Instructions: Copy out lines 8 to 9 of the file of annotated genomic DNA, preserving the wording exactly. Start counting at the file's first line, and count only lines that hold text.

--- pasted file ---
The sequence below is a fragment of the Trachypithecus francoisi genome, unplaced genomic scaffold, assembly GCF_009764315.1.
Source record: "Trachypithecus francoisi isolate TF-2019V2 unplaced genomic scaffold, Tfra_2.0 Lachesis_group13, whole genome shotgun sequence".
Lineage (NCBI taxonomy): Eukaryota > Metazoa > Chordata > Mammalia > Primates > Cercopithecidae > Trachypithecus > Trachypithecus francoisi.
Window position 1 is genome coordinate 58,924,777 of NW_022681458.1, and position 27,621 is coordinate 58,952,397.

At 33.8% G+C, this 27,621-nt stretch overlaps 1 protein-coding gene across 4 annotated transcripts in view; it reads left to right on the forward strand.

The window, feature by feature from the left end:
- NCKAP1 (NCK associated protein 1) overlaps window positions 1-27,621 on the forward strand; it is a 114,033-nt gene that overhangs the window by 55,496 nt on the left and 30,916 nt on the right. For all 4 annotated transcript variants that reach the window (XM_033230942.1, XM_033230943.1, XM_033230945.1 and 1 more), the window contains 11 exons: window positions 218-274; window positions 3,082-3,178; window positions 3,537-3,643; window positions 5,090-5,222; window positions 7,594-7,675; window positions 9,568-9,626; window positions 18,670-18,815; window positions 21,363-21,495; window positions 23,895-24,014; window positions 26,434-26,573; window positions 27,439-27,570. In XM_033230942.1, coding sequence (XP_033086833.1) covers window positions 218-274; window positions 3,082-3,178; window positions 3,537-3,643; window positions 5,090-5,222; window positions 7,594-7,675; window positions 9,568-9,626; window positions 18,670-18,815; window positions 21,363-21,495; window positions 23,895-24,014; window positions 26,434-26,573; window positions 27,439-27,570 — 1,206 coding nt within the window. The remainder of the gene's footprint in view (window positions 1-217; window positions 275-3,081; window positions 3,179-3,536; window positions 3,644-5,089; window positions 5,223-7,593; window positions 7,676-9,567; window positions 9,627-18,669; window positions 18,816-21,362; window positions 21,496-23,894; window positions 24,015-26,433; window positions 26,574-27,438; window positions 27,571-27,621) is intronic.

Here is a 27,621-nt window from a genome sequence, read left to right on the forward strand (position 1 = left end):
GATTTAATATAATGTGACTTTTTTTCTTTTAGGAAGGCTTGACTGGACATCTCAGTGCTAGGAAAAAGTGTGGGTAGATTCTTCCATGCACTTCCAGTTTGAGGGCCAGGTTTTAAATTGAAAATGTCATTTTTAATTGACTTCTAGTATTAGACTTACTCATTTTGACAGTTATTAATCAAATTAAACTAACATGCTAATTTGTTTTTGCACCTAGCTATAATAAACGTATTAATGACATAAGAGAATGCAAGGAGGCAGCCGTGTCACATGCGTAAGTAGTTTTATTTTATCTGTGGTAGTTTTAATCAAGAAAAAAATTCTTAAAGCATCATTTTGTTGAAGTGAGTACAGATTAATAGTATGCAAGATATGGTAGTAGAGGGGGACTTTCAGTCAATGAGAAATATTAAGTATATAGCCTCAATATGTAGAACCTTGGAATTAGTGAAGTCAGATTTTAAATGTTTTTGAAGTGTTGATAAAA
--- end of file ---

Here is a 27,621-nt window from a genome sequence, read left to right on the forward strand (position 1 = left end):
GATTTAATATAATGTGACTTTTTTTCTTTTAGGAAGGCTTGACTGGACATCTCAGTGCTAGGAAAAAGTGTGGGTAGATTCTTCCATGCACTTCCAGTTTGAGGGCCAGGTTTTAAATTGAAAATGTCATTTTTAATTGACTTCTAGTATTAGACTTACTCATTTTGACAGTTATTAATCAAATTAAACTAACATGCTAATTTGTTTTTGCACCTAGCTATAATAAACGTATTAATGACATAAGAGAATGCAAGGAGGCAGCCGTGTCACATGCGTAAGTAGTTTTATTTTATCTGTGGTAGTTTTAATCAAGAAAAAAATTCTTAAAGCATCATTTTGTTGAAGTGAGTACAGATTAATAGTATGCAAGATATGGTAGTAGAGGGGGACTTTCAGTCAATGAGAAATATTAAGTATATAGCCTCAATATGTAGAACCTTGGAATTAGTGAAGTCAGATTTTAAATGTTTTTGAAGTGTTGATAAAA